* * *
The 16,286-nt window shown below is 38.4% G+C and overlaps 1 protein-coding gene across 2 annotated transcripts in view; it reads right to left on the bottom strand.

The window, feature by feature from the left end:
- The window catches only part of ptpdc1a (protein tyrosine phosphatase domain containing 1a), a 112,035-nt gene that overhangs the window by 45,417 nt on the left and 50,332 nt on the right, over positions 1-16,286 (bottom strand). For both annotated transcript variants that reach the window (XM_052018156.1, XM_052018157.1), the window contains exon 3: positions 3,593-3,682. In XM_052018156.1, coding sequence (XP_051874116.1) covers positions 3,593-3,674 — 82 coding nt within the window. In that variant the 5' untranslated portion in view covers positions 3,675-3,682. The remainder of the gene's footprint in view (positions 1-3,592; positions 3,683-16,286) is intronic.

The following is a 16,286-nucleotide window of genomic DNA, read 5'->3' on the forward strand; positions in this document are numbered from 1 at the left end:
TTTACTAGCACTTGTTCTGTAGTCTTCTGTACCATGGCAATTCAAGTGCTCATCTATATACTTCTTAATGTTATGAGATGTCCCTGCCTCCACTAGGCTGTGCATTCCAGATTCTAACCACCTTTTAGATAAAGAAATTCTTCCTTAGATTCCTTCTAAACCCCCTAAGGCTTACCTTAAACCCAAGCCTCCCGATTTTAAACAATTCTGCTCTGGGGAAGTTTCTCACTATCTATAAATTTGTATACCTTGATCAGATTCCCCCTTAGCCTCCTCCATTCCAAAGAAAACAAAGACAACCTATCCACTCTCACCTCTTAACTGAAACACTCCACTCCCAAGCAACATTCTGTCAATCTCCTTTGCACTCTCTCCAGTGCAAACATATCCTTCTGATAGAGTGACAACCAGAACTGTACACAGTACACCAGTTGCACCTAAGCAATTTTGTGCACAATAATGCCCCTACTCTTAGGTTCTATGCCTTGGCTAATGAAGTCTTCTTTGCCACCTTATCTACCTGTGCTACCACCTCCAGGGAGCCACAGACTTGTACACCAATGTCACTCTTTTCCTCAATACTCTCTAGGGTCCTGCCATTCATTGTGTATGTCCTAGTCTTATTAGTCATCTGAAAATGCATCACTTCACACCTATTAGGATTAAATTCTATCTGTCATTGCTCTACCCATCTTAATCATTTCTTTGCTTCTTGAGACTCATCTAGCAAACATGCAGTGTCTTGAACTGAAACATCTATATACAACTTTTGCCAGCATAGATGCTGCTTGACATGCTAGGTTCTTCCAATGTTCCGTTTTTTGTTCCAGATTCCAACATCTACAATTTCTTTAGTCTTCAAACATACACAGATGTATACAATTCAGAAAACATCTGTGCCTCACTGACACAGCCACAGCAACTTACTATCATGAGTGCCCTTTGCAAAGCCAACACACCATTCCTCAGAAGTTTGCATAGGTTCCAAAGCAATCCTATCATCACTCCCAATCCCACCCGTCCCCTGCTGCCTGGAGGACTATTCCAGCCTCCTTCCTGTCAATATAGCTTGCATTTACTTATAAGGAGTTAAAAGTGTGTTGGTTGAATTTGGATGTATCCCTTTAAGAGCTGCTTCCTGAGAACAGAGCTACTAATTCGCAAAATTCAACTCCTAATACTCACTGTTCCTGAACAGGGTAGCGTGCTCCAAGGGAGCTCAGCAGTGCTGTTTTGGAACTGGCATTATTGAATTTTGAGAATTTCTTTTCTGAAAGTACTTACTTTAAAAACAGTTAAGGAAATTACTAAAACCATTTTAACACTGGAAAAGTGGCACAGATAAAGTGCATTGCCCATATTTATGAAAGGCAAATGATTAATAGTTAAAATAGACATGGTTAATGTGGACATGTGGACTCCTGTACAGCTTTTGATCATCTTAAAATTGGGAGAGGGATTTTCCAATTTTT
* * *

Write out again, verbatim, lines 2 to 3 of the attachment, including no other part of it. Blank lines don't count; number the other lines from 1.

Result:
The window, feature by feature from the left end:
- The window catches only part of ptpdc1a (protein tyrosine phosphatase domain containing 1a), a 112,035-nt gene that overhangs the window by 45,417 nt on the left and 50,332 nt on the right, over positions 1-16,286 (bottom strand). For both annotated transcript variants that reach the window (XM_052018156.1, XM_052018157.1), the window contains exon 3: positions 3,593-3,682. In XM_052018156.1, coding sequence (XP_051874116.1) covers positions 3,593-3,674 — 82 coding nt within the window. In that variant the 5' untranslated portion in view covers positions 3,675-3,682. The remainder of the gene's footprint in view (positions 1-3,592; positions 3,683-16,286) is intronic.